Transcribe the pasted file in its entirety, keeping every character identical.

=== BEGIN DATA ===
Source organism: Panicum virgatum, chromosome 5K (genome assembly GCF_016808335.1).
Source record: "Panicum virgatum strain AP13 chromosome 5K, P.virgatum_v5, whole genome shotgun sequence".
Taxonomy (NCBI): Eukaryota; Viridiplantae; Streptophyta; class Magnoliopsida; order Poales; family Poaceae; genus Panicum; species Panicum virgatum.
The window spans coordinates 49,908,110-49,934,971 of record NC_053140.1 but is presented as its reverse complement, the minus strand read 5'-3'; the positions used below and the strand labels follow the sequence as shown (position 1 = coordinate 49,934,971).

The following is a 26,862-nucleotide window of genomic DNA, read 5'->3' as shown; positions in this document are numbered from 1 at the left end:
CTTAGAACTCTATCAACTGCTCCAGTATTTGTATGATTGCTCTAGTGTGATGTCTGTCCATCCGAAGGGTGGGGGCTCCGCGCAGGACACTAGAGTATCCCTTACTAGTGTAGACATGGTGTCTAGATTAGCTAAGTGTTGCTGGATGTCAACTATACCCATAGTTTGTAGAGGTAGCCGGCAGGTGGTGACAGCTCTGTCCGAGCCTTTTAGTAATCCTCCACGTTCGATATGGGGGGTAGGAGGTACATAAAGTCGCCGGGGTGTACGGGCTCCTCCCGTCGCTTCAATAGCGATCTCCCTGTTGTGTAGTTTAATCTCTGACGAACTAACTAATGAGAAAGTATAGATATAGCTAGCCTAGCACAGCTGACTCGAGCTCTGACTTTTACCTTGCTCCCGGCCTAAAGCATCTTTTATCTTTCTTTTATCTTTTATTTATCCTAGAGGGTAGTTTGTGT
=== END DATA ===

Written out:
Source organism: Panicum virgatum, chromosome 5K (genome assembly GCF_016808335.1).
Source record: "Panicum virgatum strain AP13 chromosome 5K, P.virgatum_v5, whole genome shotgun sequence".
Taxonomy (NCBI): Eukaryota; Viridiplantae; Streptophyta; class Magnoliopsida; order Poales; family Poaceae; genus Panicum; species Panicum virgatum.
The window spans coordinates 49,908,110-49,934,971 of record NC_053140.1 but is presented as its reverse complement, the minus strand read 5'-3'; the positions used below and the strand labels follow the sequence as shown (position 1 = coordinate 49,934,971).

The following is a 26,862-nucleotide window of genomic DNA, read 5'->3' as shown; positions in this document are numbered from 1 at the left end:
CTTAGAACTCTATCAACTGCTCCAGTATTTGTATGATTGCTCTAGTGTGATGTCTGTCCATCCGAAGGGTGGGGGCTCCGCGCAGGACACTAGAGTATCCCTTACTAGTGTAGACATGGTGTCTAGATTAGCTAAGTGTTGCTGGATGTCAACTATACCCATAGTTTGTAGAGGTAGCCGGCAGGTGGTGACAGCTCTGTCCGAGCCTTTTAGTAATCCTCCACGTTCGATATGGGGGGTAGGAGGTACATAAAGTCGCCGGGGTGTACGGGCTCCTCCCGTCGCTTCAATAGCGATCTCCCTGTTGTGTAGTTTAATCTCTGACGAACTAACTAATGAGAAAGTATAGATATAGCTAGCCTAGCACAGCTGACTCGAGCTCTGACTTTTACCTTGCTCCCGGCCTAAAGCATCTTTTATCTTTCTTTTATCTTTTATTTATCCTAGAGGGTAGTTTGTGT